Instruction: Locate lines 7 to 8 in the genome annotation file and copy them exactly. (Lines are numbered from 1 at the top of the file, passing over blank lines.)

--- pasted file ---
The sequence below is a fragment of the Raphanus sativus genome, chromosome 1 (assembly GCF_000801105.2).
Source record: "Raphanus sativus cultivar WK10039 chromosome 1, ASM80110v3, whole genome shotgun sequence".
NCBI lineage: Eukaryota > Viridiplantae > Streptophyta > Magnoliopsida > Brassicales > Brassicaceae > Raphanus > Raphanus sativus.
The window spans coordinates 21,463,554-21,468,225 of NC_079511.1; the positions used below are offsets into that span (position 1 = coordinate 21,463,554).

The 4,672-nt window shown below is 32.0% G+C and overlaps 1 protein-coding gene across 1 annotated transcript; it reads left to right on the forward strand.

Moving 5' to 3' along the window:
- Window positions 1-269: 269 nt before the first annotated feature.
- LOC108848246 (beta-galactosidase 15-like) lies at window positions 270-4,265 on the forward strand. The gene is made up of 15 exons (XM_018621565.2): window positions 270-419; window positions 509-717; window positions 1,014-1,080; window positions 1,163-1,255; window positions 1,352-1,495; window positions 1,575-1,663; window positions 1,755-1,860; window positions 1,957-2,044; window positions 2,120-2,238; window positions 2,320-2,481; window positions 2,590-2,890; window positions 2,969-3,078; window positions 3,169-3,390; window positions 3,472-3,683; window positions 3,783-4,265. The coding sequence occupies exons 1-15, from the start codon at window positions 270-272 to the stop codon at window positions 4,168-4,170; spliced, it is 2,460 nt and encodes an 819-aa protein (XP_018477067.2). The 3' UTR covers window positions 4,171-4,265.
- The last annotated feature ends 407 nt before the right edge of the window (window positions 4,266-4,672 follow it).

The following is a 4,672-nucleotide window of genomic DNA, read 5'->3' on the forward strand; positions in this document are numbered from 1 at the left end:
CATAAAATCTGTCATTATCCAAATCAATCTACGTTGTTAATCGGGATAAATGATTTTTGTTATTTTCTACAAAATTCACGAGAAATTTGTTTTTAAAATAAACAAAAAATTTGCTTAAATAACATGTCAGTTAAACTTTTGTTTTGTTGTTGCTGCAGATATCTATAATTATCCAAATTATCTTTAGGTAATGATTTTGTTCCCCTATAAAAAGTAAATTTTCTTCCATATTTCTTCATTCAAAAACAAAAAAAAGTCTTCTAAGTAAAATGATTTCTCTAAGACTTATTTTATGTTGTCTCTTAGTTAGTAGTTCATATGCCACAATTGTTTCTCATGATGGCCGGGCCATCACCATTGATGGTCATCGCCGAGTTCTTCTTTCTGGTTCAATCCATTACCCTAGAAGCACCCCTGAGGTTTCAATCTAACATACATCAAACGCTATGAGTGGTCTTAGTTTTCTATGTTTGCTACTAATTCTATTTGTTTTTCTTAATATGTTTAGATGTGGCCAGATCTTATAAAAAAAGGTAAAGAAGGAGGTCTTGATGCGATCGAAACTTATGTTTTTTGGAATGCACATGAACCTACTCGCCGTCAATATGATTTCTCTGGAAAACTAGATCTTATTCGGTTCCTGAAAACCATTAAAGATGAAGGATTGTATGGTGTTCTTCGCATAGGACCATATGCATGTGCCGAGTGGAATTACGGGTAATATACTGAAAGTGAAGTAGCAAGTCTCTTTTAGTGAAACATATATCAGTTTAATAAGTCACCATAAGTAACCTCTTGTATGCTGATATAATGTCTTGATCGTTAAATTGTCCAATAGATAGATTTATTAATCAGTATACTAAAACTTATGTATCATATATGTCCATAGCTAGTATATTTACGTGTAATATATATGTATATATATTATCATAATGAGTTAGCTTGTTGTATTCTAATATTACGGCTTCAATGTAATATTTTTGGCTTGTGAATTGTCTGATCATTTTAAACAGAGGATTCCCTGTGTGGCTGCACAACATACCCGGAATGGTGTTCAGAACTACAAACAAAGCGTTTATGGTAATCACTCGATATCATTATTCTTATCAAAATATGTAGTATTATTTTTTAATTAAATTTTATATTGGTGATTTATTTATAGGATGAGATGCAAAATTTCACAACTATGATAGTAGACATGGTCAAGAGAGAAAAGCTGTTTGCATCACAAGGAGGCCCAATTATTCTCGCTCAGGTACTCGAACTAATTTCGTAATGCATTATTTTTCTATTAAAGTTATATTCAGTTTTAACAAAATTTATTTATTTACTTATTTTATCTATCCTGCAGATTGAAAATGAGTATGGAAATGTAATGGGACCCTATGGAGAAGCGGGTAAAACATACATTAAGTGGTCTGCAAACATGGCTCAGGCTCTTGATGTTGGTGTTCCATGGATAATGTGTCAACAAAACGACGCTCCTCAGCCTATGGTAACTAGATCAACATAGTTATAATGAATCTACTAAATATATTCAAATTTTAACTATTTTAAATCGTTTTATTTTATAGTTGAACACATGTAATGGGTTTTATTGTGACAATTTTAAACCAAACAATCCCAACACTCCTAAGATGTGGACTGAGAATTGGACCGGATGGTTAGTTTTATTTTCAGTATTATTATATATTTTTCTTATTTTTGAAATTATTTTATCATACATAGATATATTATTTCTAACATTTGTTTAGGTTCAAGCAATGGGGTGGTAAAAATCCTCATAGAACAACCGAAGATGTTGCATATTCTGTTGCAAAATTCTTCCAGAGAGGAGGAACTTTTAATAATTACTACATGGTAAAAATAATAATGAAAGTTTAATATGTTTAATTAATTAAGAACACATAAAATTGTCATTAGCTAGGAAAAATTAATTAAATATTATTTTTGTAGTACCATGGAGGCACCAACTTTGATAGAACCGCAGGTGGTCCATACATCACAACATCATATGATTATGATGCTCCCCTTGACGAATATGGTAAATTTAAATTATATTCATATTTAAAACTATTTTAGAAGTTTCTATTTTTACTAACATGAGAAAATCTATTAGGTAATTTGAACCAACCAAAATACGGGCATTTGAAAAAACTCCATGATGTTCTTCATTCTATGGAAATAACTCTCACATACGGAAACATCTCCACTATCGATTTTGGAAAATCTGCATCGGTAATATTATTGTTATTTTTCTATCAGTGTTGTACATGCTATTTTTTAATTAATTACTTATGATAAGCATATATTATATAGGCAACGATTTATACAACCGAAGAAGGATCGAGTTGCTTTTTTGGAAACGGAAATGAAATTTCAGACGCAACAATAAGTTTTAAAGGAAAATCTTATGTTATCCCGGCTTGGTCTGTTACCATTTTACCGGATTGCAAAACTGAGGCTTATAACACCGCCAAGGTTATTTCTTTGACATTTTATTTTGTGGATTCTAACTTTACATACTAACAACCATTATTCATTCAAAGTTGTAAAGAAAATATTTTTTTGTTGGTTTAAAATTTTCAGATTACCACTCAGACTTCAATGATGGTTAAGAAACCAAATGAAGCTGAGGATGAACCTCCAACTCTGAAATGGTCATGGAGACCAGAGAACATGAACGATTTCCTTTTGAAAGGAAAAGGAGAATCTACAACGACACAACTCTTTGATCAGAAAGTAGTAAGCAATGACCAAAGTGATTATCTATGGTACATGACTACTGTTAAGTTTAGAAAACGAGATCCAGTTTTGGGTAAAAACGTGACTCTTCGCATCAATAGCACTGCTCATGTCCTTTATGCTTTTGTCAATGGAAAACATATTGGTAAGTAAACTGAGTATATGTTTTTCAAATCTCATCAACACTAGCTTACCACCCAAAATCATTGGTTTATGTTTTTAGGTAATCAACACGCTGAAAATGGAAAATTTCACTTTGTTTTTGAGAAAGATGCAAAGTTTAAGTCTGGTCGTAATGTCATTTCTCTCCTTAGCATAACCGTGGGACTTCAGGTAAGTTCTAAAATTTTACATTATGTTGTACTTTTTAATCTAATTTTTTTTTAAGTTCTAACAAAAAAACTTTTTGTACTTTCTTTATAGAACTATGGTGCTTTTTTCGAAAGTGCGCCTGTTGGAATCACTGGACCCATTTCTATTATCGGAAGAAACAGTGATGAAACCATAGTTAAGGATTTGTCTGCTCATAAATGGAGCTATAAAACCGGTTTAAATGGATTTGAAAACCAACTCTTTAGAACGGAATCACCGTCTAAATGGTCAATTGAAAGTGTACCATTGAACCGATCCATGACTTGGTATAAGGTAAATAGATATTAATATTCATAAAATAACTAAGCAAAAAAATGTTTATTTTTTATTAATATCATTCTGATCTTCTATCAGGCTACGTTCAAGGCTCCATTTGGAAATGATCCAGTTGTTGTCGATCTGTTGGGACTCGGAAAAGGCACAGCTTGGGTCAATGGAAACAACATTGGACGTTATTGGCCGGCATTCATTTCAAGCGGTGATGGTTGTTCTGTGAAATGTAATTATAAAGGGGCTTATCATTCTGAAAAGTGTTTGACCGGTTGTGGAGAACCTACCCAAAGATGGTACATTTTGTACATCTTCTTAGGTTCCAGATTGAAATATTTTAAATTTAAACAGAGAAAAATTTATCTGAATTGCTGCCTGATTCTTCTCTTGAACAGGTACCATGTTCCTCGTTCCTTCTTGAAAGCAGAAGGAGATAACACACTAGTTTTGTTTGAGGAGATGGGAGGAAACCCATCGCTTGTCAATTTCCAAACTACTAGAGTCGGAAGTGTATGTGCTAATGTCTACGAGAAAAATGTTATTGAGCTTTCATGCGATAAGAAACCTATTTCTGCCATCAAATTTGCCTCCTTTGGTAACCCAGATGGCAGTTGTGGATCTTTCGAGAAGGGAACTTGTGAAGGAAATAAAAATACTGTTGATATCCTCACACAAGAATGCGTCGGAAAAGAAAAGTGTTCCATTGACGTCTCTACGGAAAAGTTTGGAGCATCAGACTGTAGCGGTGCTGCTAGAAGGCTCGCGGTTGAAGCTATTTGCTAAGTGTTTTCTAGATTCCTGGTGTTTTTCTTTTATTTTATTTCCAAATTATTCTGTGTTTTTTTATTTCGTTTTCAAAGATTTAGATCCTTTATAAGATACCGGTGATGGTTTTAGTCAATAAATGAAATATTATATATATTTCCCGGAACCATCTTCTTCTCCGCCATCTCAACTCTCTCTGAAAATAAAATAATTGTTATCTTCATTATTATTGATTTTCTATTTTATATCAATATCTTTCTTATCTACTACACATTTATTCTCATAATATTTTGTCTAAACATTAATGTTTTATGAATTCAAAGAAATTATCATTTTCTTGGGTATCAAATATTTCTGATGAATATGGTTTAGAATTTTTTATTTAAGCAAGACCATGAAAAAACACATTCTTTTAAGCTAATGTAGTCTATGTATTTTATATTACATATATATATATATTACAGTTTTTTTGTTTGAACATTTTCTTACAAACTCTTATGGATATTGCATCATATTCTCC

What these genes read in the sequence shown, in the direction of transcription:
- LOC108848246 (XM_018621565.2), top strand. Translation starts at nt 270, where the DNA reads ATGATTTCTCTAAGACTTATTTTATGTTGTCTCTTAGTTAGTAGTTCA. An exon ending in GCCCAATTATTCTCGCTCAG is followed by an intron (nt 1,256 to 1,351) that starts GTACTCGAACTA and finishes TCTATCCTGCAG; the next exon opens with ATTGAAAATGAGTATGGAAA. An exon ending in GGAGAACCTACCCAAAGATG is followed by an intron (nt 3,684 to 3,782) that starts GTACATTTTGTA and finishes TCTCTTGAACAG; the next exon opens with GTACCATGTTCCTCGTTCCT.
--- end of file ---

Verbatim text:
- Window positions 1-269: 269 nt before the first annotated feature.
- LOC108848246 (beta-galactosidase 15-like) lies at window positions 270-4,265 on the forward strand. The gene is made up of 15 exons (XM_018621565.2): window positions 270-419; window positions 509-717; window positions 1,014-1,080; window positions 1,163-1,255; window positions 1,352-1,495; window positions 1,575-1,663; window positions 1,755-1,860; window positions 1,957-2,044; window positions 2,120-2,238; window positions 2,320-2,481; window positions 2,590-2,890; window positions 2,969-3,078; window positions 3,169-3,390; window positions 3,472-3,683; window positions 3,783-4,265. The coding sequence occupies exons 1-15, from the start codon at window positions 270-272 to the stop codon at window positions 4,168-4,170; spliced, it is 2,460 nt and encodes an 819-aa protein (XP_018477067.2). The 3' UTR covers window positions 4,171-4,265.